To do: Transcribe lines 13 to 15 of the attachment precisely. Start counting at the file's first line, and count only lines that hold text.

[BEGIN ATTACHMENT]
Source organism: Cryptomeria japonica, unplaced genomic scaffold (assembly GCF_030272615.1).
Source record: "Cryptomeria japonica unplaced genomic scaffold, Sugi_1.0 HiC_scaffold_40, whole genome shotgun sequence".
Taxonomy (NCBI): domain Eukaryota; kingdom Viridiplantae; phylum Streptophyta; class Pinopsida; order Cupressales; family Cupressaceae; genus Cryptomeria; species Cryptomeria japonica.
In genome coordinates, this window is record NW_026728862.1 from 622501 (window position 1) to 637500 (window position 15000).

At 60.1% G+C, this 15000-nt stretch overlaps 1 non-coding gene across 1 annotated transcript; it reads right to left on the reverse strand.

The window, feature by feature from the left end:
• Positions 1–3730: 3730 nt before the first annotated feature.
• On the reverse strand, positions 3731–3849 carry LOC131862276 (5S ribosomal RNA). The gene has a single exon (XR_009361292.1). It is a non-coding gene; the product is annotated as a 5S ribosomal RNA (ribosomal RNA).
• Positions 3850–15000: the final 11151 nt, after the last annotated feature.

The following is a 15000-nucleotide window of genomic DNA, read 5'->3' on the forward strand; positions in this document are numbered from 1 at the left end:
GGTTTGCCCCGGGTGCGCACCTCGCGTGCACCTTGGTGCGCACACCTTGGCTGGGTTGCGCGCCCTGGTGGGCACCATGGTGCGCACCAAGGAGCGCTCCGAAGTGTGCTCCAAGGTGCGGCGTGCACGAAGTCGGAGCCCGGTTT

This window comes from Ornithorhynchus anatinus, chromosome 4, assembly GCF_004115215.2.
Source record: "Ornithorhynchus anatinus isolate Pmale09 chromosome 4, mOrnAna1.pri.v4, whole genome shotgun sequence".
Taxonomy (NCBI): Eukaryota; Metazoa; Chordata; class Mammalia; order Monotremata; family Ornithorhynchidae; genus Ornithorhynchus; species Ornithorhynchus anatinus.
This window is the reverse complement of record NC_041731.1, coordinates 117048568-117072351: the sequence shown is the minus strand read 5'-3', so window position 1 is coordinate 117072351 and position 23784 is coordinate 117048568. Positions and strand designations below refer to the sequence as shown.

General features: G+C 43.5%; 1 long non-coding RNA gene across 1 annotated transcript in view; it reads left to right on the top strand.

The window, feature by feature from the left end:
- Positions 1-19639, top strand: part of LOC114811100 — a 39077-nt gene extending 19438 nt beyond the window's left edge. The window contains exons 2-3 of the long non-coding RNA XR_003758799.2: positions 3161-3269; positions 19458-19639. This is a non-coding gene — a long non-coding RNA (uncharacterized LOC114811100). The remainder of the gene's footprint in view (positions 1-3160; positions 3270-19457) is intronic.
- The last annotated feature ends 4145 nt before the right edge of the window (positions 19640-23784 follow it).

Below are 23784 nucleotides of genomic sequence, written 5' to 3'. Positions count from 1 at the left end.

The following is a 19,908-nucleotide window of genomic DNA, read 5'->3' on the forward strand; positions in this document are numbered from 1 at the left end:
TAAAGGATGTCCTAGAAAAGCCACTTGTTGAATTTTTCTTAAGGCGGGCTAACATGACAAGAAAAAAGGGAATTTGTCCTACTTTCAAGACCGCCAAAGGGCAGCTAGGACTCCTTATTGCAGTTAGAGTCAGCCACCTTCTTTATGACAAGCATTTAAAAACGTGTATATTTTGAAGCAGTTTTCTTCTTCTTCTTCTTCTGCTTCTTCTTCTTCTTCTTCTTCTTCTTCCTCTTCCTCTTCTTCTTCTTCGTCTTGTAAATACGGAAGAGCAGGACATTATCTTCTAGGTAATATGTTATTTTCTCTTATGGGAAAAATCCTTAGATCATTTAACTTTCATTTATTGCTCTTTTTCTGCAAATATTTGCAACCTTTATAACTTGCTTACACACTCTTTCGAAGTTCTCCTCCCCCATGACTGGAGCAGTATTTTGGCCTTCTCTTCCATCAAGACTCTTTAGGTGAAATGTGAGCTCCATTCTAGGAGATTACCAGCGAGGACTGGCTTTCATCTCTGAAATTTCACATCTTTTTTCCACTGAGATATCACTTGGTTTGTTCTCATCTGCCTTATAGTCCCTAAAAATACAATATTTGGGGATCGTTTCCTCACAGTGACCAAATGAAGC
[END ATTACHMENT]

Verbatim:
Source record: "Ornithorhynchus anatinus isolate Pmale09 chromosome 4, mOrnAna1.pri.v4, whole genome shotgun sequence".
Taxonomy (NCBI): Eukaryota; Metazoa; Chordata; class Mammalia; order Monotremata; family Ornithorhynchidae; genus Ornithorhynchus; species Ornithorhynchus anatinus.
This window is the reverse complement of record NC_041731.1, coordinates 117048568-117072351: the sequence shown is the minus strand read 5'-3', so window position 1 is coordinate 117072351 and position 23784 is coordinate 117048568. Positions and strand designations below refer to the sequence as shown.